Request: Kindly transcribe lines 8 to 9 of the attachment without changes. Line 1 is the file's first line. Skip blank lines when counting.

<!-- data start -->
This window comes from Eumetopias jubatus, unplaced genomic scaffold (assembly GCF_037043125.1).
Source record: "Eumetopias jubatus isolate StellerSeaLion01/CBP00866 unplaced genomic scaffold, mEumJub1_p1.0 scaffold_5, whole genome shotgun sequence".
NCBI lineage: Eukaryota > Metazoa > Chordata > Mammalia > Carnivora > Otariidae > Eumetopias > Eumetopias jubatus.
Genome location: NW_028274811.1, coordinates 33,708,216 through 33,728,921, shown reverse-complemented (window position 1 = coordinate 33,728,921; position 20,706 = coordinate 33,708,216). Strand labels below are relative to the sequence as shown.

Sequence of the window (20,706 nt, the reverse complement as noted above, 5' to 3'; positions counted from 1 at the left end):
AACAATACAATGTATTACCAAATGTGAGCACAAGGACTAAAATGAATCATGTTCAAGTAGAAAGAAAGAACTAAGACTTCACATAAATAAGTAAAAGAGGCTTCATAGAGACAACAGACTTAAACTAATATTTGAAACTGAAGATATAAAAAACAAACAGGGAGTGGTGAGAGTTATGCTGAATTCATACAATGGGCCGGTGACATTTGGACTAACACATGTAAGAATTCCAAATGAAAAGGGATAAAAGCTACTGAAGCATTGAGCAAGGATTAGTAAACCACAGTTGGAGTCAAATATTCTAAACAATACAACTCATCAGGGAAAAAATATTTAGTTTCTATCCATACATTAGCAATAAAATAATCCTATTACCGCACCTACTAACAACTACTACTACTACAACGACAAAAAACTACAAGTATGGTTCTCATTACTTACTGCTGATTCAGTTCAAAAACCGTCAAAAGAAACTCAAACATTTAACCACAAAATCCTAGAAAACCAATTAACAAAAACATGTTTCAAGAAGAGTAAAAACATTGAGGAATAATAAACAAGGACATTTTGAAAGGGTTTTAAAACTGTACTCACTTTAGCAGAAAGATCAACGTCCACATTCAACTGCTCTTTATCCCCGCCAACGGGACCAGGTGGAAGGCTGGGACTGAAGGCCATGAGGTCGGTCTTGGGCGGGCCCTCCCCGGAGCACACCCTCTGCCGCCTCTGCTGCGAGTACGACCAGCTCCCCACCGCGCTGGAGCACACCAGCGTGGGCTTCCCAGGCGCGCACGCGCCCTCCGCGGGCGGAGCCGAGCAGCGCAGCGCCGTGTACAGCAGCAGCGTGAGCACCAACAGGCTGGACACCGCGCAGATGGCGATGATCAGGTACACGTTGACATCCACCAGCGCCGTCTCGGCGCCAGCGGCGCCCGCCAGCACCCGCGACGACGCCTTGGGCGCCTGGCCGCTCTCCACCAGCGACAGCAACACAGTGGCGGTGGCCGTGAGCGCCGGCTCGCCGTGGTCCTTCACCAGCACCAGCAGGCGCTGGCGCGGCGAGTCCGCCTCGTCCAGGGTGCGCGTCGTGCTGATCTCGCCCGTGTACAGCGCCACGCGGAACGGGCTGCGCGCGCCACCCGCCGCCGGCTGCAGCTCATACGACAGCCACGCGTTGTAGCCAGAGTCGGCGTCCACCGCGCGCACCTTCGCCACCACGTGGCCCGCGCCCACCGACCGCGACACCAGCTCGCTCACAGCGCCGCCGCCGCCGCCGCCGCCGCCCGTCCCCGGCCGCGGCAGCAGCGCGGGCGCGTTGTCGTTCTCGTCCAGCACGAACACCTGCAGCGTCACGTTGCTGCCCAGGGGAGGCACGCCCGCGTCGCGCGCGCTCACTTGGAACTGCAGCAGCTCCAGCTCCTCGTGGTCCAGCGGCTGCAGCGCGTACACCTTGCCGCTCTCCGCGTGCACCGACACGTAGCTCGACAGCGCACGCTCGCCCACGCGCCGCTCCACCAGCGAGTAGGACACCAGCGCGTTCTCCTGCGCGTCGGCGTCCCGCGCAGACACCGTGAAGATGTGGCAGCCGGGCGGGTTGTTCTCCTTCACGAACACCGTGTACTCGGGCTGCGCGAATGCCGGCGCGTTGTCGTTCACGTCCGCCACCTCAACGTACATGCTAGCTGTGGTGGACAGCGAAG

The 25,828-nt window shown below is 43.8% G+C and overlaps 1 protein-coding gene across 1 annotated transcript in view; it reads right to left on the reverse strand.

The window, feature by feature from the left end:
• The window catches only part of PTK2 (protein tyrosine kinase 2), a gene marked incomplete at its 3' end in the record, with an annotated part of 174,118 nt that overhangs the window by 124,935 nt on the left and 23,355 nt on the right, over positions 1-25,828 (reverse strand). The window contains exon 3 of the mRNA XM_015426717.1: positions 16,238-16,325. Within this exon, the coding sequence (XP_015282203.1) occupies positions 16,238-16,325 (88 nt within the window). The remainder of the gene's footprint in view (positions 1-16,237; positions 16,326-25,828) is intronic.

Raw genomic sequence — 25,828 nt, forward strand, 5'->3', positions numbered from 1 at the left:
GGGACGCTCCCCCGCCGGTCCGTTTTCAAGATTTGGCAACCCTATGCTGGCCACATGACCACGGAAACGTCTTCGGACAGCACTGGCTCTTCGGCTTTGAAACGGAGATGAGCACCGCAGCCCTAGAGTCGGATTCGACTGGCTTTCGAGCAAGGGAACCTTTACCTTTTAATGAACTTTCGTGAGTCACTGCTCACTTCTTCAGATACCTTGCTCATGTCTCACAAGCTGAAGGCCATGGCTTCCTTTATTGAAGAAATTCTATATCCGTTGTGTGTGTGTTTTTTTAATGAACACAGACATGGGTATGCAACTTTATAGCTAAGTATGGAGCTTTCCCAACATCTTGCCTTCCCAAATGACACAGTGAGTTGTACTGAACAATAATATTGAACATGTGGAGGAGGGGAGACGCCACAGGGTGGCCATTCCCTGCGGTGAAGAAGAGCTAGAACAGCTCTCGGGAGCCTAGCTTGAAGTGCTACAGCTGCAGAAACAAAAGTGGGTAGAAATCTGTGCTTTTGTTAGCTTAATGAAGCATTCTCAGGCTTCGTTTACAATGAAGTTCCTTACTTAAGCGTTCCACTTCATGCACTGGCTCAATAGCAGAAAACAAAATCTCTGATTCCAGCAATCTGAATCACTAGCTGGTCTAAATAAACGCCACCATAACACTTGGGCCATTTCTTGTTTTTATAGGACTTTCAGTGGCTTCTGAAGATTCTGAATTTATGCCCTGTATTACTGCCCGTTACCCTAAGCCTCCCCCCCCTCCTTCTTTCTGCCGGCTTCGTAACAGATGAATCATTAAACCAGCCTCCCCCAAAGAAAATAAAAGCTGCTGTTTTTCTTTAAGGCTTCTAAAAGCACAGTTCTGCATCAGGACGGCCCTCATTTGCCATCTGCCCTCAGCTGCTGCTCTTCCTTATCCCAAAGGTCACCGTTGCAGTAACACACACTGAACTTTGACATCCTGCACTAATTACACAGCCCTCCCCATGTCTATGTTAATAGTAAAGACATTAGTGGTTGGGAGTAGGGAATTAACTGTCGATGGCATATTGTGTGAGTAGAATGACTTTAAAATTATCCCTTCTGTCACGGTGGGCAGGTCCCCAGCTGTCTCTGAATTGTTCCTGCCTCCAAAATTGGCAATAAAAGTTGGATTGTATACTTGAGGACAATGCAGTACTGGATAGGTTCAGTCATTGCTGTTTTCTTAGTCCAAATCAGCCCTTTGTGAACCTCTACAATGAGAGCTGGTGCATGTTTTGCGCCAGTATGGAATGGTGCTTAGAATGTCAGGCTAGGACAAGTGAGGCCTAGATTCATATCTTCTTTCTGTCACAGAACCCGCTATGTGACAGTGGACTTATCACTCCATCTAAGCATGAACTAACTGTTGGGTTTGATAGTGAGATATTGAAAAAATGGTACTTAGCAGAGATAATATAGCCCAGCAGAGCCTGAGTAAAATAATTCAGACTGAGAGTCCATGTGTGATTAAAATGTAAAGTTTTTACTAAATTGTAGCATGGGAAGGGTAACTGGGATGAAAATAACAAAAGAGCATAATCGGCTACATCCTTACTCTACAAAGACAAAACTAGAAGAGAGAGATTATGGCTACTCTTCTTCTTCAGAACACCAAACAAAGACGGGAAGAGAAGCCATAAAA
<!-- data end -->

The window, feature by feature from the left end:
• The window catches only part of PTK2 (protein tyrosine kinase 2), a gene marked incomplete at its 3' end in the record, with an annotated part of 174,118 nt that overhangs the window by 124,935 nt on the left and 23,355 nt on the right, over positions 1-25,828 (reverse strand). The window contains exon 3 of the mRNA XM_015426717.1: positions 16,238-16,325. Within this exon, the coding sequence (XP_015282203.1) occupies positions 16,238-16,325 (88 nt within the window). The remainder of the gene's footprint in view (positions 1-16,237; positions 16,326-25,828) is intronic.